When will things get better? Human nature being what it is, don’t be surprised if there’s more than a faint hint of optimism in the air.

And after all who can doubt the ability of capitalism to renew itself? If imagination has anything to do with spurring economic activity one would always have to give high marks to the Americans. Corporate profits are up, and nowhere are they higher than among the very institutions that were rescued, either directly or indirectly, by the government last year. Goldman Sachs’ earnings last quarter were four times higher than the year prior. The combination of fewer competitors and access to gobs of low-cost government capital has proved a powerful elixir for them and others.

The firm’s “activities have become more profitable after the crisis reduced competition and governments injected funds in the banking system,” says The Financial Times. Bill Bonner of The Daily Reckoning adds that Goldman “can borrow at almost no cost. Then it can use the money in a variety of ways, such as lending it back to the government for guaranteed profits or speculating on oil or gold or whatever. If you can borrow at zero cost you can do a lot of speculating. Many speculators are using the government’s money to bet against the U.S. dollar - and making a lot of money.”

Ain’t that grand?

Corporate profits are up elsewhere as well, fueled, unfortunately, far more by cost-cutting than anything positive on the top line. But that won’t matter when bonus time comes. As we head into another austere holiday season get ready for a fresh round of demoralizing executive compensation tales, and how, even as unemployment continues to rise, the economy moves sideways, and many individual employees actually experience declining incomes, a comparatively few winners are making out like bandits. As Nell Minnow of The Corporate Library, a renowned expert on governance and the lack thereof, recently put it, irresponsible and ineffective corporate boards are doing far more to kill capitalism than Marx ever did.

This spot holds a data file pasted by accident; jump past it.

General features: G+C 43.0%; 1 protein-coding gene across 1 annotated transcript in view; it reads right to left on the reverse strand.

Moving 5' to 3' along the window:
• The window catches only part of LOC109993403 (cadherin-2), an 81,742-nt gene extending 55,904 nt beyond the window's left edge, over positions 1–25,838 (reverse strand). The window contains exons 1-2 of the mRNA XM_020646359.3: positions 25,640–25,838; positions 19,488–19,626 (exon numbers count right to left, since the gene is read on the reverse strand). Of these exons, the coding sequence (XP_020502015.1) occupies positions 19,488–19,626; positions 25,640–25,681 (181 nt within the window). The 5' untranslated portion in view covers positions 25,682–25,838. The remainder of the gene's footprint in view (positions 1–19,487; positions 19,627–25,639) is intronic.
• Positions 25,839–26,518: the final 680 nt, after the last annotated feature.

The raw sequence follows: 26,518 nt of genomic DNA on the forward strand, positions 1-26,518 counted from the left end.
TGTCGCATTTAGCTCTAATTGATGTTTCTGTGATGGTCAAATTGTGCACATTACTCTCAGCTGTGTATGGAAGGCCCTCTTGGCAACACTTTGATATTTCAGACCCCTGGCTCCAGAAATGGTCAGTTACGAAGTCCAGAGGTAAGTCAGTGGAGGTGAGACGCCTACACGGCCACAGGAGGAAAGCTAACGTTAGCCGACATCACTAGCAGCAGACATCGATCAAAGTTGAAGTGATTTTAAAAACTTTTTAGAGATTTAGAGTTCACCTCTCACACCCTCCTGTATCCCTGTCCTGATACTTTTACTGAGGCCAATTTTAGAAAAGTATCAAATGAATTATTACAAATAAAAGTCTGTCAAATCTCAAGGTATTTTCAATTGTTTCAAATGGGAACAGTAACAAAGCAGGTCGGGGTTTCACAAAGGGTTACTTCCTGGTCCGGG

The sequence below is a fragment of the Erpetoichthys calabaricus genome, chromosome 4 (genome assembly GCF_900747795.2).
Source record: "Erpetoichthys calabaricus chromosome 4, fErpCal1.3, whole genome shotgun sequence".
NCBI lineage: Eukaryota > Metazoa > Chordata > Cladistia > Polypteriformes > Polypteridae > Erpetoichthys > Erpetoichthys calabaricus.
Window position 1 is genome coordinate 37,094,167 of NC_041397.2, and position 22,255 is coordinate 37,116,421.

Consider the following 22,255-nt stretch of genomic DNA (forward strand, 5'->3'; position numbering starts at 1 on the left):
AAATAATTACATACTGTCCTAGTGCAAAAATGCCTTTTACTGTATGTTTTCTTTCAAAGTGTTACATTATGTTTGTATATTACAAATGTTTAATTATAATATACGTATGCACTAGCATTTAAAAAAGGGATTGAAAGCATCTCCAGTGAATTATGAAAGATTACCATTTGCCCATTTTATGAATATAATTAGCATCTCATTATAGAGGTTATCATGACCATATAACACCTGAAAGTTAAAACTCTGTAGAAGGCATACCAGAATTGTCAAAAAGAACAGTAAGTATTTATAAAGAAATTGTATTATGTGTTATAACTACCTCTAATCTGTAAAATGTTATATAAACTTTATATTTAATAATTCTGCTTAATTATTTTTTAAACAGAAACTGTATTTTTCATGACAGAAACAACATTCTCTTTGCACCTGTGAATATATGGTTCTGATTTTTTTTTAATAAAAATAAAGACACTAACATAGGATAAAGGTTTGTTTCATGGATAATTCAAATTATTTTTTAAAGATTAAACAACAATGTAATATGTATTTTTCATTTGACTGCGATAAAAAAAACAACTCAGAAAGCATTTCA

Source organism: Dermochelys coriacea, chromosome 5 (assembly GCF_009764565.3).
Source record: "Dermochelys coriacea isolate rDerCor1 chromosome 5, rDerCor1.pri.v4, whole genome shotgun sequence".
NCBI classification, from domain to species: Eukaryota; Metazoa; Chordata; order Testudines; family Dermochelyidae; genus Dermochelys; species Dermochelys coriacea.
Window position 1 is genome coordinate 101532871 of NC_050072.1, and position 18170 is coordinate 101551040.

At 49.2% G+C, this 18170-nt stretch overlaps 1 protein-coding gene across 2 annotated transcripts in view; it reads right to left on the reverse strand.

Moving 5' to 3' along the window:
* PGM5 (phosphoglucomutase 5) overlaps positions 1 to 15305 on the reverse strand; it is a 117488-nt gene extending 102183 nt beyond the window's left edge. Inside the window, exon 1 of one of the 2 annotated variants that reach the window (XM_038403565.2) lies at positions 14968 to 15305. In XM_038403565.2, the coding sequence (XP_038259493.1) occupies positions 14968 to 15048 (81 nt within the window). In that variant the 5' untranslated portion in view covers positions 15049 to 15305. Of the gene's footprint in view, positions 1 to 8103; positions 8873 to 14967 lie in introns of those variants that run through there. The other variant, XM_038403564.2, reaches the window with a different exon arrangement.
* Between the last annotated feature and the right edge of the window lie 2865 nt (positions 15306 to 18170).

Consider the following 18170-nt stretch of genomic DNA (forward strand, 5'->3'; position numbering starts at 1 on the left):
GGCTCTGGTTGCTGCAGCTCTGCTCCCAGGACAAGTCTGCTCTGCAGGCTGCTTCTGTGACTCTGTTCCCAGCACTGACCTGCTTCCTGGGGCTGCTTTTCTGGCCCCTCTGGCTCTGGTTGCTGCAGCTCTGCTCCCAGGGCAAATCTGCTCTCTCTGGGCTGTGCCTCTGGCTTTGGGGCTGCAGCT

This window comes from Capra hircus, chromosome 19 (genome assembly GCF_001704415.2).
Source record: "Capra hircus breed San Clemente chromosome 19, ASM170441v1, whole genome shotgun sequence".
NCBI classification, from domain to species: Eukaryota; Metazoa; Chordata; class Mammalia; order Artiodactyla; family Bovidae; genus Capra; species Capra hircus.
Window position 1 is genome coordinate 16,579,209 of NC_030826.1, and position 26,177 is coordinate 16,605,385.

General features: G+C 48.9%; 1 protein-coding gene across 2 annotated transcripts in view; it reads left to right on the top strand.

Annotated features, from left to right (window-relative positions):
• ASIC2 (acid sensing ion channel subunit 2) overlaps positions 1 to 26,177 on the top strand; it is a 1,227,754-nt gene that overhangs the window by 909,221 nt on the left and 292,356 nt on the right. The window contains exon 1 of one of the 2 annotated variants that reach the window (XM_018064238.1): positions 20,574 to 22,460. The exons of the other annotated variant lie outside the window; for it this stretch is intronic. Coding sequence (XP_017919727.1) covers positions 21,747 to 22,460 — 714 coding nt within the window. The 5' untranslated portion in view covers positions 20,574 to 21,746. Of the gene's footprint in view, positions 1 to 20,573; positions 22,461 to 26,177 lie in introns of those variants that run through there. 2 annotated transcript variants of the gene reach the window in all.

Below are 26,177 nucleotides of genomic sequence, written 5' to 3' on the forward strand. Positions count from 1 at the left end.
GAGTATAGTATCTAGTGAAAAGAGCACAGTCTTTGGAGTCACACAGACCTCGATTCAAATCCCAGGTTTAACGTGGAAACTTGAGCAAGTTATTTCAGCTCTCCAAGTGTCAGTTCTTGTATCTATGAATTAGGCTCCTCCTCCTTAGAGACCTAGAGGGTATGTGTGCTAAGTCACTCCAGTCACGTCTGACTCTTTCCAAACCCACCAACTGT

Down in the valley, people are doing what they can to jump-start things. In the space of a few days last week a woman in Ohio posing as a lottery winner hired a stretch Hummer and drove to a Burlington Coat Factory store and announced all sales up to $500 were on her. And a father was arrested for claiming his 6-year-old boy untied a balloon purportedly designed for storm-tracking from the roof of his home and floated several thousand feet over suburban Denver before the craft crashed unmanned to Earth, setting off fears that the poor child had met a cruel end. Of course, by now, anyone with a television remote knows that it was all about generating publicity for a reality TV show that will never happen now. Or will it?

In seriousness, people are taking matters into their own hands in all sorts of ways, and there’s some wisdom in that, as well as some long-term impacts. For instance, social media could be the paradigm shift that permanently alters the intra-industry conversation about networked gaming, which has been discussed for years as the next potential driver of new machine sales and revenue growth. It hasn’t happened yet, but the opening of CityCenter next month with 2,000 fully networked slot machines at Aria is a key development for the industry. The one thing that has held back server-based gaming is that operator benefits are straightforward, the upside for the player less so. But this is a conversation that started before anyone even knew what Facebook was, and the age of personalization is here and intensifying daily.

For all of the turmoil at the north end of the Las Vegas Strip, there just might be the beginnings of a recovery coming out of the rubble - if we can only get this whole jobs and income thing sorted out.